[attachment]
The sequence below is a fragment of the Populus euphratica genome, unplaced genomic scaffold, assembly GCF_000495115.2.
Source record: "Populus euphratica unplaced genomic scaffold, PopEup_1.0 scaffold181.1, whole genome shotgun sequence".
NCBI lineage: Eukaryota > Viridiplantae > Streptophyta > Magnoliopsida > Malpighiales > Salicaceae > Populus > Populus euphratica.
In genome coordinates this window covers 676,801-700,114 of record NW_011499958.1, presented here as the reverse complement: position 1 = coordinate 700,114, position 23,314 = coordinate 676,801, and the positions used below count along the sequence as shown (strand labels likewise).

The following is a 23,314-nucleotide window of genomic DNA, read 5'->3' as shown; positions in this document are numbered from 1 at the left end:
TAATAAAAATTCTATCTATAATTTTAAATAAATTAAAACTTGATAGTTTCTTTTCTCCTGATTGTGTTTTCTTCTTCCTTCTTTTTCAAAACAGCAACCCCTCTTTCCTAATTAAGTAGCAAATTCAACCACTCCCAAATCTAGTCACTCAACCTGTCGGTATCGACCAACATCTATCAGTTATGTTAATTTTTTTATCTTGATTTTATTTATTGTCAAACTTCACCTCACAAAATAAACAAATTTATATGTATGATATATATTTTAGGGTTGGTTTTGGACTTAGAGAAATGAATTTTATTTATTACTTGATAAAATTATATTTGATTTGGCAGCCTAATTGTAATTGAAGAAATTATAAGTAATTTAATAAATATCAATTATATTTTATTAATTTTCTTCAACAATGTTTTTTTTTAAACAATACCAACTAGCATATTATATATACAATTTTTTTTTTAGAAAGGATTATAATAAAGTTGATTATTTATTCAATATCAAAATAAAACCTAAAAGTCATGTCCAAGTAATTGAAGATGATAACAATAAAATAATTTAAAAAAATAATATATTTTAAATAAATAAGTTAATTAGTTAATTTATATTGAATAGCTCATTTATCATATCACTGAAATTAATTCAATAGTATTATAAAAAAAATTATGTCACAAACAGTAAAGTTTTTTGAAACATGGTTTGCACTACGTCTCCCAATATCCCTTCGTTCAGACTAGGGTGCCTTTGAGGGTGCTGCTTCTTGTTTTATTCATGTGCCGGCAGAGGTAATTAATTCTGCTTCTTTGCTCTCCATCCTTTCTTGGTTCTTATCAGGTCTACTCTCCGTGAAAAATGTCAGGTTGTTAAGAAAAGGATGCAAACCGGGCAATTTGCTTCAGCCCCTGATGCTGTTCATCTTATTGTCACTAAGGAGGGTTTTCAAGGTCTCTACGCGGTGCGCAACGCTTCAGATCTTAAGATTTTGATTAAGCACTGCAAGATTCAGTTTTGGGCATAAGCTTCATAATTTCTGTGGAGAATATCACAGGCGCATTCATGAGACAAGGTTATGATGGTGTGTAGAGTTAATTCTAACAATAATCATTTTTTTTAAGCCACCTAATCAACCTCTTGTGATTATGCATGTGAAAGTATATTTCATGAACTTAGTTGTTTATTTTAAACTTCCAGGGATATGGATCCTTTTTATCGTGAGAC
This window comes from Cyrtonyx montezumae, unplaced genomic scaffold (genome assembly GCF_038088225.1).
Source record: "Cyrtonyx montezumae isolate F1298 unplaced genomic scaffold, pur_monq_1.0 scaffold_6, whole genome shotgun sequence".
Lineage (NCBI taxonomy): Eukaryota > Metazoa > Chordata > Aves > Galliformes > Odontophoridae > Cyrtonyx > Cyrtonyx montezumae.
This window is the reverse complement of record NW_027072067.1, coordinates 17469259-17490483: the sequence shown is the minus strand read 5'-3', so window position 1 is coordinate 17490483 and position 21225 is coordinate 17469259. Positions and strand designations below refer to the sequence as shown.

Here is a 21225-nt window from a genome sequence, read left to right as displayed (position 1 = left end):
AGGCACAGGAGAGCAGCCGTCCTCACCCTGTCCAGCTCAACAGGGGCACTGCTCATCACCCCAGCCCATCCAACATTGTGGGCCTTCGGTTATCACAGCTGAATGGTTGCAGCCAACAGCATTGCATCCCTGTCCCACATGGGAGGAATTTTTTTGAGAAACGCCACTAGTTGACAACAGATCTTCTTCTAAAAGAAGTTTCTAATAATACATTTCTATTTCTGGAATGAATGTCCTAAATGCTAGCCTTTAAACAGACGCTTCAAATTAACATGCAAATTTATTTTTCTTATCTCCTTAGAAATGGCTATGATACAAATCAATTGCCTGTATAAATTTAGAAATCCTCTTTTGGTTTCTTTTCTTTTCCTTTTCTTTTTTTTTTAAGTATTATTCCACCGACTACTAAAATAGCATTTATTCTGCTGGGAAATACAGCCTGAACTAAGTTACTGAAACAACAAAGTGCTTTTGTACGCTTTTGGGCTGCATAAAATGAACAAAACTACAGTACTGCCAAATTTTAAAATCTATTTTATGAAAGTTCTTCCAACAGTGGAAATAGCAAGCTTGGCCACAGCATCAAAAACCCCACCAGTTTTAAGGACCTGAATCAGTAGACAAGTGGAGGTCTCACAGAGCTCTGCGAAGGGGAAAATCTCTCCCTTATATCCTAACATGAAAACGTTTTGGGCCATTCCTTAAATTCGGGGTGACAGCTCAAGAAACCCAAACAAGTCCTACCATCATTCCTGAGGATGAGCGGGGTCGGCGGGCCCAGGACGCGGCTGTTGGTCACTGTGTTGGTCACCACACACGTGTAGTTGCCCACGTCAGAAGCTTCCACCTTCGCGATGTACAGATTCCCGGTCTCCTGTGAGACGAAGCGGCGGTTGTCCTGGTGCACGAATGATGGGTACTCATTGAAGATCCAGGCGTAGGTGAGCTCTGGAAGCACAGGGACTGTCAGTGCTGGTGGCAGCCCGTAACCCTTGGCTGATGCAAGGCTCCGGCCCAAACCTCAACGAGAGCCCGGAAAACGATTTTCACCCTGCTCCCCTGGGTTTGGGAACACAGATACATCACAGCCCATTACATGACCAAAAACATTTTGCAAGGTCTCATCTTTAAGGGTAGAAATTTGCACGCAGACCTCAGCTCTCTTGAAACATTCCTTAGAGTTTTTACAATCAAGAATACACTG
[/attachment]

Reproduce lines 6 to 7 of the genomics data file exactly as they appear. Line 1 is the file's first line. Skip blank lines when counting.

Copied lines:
TAATAAAAATTCTATCTATAATTTTAAATAAATTAAAACTTGATAGTTTCTTTTCTCCTGATTGTGTTTTCTTCTTCCTTCTTTTTCAAAACAGCAACCCCTCTTTCCTAATTAAGTAGCAAATTCAACCACTCCCAAATCTAGTCACTCAACCTGTCGGTATCGACCAACATCTATCAGTTATGTTAATTTTTTTATCTTGATTTTATTTATTGTCAAACTTCACCTCACAAAATAAACAAATTTATATGTATGATATATATTTTAGGGTTGGTTTTGGACTTAGAGAAATGAATTTTATTTATTACTTGATAAAATTATATTTGATTTGGCAGCCTAATTGTAATTGAAGAAATTATAAGTAATTTAATAAATATCAATTATATTTTATTAATTTTCTTCAACAATGTTTTTTTTTAAACAATACCAACTAGCATATTATATATACAATTTTTTTTTTAGAAAGGATTATAATAAAGTTGATTATTTATTCAATATCAAAATAAAACCTAAAAGTCATGTCCAAGTAATTGAAGATGATAACAATAAAATAATTTAAAAAAATAATATATTTTAAATAAATAAGTTAATTAGTTAATTTATATTGAATAGCTCATTTATCATATCACTGAAATTAATTCAATAGTATTATAAAAAAAATTATGTCACAAACAGTAAAGTTTTTTGAAACATGGTTTGCACTACGTCTCCCAATATCCCTTCGTTCAGACTAGGGTGCCTTTGAGGGTGCTGCTTCTTGTTTTATTCATGTGCCGGCAGAGGTAATTAATTCTGCTTCTTTGCTCTCCATCCTTTCTTGGTTCTTATCAGGTCTACTCTCCGTGAAAAATGTCAGGTTGTTAAGAAAAGGATGCAAACCGGGCAATTTGCTTCAGCCCCTGATGCTGTTCATCTTATTGTCACTAAGGAGGGTTTTCAAGGTCTCTACGCGGTGCGCAACGCTTCAGATCTTAAGATTTTGATTAAGCACTGCAAGATTCAGTTTTGGGCATAAGCTTCATAATTTCTGTGGAGAATATCACAGGCGCATTCATGAGACAAGGTTATGATGGTGTGTAGAGTTAATTCTAACAATAATCATTTTTTTTAAGCCACCTAATCAACCTCTTGTGATTATGCATGTGAAAGTATATTTCATGAACTTAGTTGTTTATTTTAAACTTCCAGGGATATGGATCCTTTTTATCGTGAGAC
This window comes from Cyrtonyx montezumae, unplaced genomic scaffold (genome assembly GCF_038088225.1).